Could the kayakers have inadvertently triggered a police investigation when they asked about the permitting process for Bylot Island? If so, that is a strong disincentive to ask agencies about permitting, because you will only encourage them to scrutinize your proposed trip—and they will have learned your itinerary from your questions about permitting! They will know right where to find you!

Were the police following the kayakers' online trip reports? If so, that is a strong disincentive to write trip reports, because you will be handing agencies a signed confession! With photographs of you in a cowboy hat!

I normally avoid the comments on content posted on web news (a key exception being the Ars Technica community). However, the comments on the ExplorersWeb article includes an exchange between Adam Riley (who made his own attempt at the NWP) and the author of the article Ash Routen. Definitely worth reading down past the sturm und drang.

Ash points out that Adam made the effort to get the necessary permits and his documents were available for review on Nunavut Territory public websites - whereas the Arctic Cowboys expedition documents were just not there.

The fact that other expeditions were able to get their documentation in place says this is a hazard of this particular challenge that can be met (unlike our situation where Parks Canada just won't play ball). If you can plan and execute a 5 month arctic expedition with no resupply, you can get your permitting.
Well, here we go again. Further to what AlphEcho posted above:

The article Top 10 Expeditions of 2023. #2: Kayaking the Northwest Passage states this was their second attempt at this trip having aborted the first in 2022. It also states: "A snowmobile from Pond Inlet conveyed them to their starting point at the eastern end of Bylot Island, just north of Baffin Island." A search provided this map of Inuit Owned Lands that shows that the southeast tip of Bylot Island is marked as Inuit Owned Land. I am engaging in conjecture here, but I would suspect that an Inuit likely transported them and their gear from Pond Inlet to the cabin on Bylot Island where they were waiting for the ice to clear for two weeks.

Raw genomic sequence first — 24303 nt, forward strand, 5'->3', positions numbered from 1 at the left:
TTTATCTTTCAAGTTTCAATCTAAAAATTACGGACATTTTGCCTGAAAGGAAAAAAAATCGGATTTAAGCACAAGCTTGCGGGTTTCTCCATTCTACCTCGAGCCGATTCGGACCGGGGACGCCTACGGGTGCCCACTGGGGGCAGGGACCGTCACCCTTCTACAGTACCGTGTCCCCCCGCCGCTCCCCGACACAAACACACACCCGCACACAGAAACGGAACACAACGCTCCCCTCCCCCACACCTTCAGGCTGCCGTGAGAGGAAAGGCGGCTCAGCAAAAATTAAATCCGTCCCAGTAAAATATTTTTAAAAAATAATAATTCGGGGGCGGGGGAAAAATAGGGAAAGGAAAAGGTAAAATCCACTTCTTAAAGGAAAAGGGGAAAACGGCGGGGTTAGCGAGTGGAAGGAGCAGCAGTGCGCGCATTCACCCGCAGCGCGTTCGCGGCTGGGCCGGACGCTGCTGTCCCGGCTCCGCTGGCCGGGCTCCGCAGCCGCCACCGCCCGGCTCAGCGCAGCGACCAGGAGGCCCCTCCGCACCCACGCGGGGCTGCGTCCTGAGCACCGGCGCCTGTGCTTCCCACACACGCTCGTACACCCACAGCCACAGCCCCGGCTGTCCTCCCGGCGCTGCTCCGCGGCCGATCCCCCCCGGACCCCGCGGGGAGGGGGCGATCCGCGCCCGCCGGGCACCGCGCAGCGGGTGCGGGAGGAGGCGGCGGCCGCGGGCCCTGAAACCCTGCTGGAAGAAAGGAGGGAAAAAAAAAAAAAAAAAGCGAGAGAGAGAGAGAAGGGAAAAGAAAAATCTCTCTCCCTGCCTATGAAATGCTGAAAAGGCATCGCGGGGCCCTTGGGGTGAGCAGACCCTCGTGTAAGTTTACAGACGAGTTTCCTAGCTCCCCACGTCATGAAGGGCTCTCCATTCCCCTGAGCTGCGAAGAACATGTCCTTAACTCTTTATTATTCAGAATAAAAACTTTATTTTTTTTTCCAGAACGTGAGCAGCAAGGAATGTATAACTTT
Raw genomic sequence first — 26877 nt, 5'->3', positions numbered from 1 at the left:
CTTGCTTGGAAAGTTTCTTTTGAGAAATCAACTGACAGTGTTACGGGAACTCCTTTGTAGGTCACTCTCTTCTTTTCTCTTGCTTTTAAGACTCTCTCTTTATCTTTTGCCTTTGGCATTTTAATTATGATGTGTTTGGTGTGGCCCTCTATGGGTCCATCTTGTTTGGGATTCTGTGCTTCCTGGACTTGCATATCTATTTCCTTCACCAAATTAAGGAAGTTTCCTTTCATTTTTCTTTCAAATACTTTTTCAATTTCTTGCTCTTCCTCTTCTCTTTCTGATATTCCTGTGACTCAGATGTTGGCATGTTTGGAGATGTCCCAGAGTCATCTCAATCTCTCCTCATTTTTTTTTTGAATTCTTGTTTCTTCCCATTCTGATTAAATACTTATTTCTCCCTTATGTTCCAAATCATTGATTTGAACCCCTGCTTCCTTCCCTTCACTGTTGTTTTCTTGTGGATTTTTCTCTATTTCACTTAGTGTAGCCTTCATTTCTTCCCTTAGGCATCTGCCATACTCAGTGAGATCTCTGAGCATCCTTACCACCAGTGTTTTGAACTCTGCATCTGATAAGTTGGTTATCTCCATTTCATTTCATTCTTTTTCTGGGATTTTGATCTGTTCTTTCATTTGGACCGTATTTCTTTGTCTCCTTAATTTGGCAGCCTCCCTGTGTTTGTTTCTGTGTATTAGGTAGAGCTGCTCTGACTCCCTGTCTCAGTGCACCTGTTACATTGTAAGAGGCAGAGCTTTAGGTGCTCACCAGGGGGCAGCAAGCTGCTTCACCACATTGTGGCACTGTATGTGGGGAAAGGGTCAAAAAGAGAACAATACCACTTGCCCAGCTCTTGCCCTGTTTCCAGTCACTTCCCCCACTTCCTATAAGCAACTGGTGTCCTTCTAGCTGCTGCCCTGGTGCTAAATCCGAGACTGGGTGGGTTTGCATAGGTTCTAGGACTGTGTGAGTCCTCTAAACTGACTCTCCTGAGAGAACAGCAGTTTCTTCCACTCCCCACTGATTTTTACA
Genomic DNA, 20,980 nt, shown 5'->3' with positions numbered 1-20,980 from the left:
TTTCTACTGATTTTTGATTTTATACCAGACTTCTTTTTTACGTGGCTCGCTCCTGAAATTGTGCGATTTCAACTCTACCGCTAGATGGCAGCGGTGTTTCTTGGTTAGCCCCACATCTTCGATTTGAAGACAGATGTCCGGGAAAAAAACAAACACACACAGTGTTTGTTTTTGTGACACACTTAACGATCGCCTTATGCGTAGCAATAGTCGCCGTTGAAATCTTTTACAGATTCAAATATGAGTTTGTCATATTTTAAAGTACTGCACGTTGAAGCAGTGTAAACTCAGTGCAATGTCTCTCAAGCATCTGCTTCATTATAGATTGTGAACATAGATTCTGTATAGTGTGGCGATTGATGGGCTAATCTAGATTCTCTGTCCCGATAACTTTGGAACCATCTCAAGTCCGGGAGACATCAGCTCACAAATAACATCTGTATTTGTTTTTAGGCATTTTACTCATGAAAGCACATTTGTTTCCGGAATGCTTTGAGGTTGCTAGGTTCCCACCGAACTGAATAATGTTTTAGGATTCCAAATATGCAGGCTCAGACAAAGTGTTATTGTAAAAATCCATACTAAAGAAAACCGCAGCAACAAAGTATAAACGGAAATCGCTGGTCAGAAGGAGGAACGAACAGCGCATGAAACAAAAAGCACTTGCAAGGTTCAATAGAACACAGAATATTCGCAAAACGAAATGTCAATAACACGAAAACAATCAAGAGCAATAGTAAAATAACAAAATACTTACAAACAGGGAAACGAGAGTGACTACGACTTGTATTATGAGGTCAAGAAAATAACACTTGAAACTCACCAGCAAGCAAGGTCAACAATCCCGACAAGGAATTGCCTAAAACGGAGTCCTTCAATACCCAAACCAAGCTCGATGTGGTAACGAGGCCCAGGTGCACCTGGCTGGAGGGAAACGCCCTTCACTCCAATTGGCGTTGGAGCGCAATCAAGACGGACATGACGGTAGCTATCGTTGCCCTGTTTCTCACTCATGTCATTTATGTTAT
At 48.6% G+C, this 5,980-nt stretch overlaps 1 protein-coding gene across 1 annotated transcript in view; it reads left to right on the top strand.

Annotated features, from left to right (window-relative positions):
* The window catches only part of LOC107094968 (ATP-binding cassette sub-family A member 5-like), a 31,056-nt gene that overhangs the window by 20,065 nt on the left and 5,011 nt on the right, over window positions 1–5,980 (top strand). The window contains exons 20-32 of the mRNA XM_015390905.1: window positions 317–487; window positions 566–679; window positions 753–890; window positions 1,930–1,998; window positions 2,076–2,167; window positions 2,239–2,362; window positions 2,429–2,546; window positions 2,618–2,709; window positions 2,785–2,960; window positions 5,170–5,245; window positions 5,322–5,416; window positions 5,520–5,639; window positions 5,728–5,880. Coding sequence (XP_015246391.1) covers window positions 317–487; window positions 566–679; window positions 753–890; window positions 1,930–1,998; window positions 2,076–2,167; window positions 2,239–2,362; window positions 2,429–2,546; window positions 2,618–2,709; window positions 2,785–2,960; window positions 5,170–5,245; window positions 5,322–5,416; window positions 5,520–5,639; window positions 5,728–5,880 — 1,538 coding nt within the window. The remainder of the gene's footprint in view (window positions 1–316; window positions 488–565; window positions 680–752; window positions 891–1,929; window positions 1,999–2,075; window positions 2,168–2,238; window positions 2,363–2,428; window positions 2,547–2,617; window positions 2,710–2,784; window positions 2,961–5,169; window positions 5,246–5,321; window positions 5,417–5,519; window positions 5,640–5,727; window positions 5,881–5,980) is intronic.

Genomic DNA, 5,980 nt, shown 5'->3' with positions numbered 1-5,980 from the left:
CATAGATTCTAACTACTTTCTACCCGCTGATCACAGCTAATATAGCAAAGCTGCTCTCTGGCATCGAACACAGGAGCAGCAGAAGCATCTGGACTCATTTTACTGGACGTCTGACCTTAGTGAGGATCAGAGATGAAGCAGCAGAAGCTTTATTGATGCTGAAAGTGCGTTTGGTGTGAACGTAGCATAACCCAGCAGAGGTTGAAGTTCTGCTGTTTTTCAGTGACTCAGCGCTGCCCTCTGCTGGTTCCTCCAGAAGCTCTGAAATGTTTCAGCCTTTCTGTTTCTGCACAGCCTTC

Bylot Island was designated a Bird Sanctuary in 1965 and became a a part of Sirmilik National Park, Hence both the National Park Act and the Migratory Birds Convention Act and the Migratory Birds Sanctuary Regulations apply to this case. In addition, the Inuit have a role to play in reviewing applications for use permits in conjunction with Parks Canada.

I will also note that the Park Headquarter is in Pond Inlet. There is also an RCMP Detachment in Pond Inlet. The Park website has a page titled Plan Your Visit that provides pretty much all the information and links for someone who does their due diligence in planning a trip.

The Canadian Wildlife Service of Environment and Climate Change Canada is the actual primary management authority for the Bird Sanctuary and also maintains a web page that goes into detail on access to the Bylot Island Migratory Bird Sanctuary. So two thoughts here: yes a complex bureaucracy, but also a sensitive ecology and a heavily protected area. The web pages I have linked make it clear that permits must be applied for and obtained, and that it is not a quick and easy process.

If you can plan and execute a 5 month arctic expedition with no resupply, you can get your permitting.